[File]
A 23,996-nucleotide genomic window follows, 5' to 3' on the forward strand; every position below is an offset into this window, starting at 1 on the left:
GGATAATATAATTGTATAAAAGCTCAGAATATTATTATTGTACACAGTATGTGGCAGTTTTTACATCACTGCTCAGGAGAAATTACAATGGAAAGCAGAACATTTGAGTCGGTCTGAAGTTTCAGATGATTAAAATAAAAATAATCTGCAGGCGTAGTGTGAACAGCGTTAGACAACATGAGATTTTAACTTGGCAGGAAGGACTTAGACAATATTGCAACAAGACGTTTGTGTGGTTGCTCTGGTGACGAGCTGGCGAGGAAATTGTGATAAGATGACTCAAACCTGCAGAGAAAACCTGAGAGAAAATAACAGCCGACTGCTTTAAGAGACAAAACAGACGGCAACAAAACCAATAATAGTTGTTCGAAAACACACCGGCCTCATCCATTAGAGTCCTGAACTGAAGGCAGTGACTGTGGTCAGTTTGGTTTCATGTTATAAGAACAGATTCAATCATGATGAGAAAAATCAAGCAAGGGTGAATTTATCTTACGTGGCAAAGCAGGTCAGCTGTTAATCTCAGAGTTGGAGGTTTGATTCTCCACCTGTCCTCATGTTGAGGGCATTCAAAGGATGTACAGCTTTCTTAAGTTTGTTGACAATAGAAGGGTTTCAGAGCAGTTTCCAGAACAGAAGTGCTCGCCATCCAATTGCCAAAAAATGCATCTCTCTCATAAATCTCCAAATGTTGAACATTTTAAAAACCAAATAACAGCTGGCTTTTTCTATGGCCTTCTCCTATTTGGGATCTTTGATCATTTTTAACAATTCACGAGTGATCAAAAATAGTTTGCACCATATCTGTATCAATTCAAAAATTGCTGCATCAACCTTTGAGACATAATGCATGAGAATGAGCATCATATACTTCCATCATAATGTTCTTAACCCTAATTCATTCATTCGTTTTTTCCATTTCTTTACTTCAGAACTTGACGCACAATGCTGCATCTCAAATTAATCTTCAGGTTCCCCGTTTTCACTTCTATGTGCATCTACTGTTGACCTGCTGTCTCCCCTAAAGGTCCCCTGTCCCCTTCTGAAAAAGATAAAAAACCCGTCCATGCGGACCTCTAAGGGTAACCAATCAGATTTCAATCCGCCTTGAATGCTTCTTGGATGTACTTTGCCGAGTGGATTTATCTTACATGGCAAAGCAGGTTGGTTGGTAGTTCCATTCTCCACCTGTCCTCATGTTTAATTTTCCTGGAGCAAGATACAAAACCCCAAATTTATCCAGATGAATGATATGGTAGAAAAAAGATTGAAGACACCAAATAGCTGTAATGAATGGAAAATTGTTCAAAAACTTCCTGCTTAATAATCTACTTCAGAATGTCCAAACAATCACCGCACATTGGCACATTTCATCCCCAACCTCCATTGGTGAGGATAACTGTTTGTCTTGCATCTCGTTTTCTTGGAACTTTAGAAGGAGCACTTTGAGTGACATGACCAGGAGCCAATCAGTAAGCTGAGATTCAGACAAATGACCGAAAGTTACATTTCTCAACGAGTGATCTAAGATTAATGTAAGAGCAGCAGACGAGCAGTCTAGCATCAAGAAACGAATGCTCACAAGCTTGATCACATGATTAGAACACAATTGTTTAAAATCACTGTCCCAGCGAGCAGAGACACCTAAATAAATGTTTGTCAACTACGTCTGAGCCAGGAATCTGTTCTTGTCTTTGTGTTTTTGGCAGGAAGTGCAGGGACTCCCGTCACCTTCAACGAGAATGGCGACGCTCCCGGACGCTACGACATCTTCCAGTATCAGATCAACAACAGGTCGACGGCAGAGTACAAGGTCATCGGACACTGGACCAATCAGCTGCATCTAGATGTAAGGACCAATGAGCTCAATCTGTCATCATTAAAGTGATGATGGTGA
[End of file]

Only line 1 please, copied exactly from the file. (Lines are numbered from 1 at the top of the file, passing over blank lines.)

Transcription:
A 23,996-nucleotide genomic window follows, 5' to 3' on the forward strand; every position below is an offset into this window, starting at 1 on the left: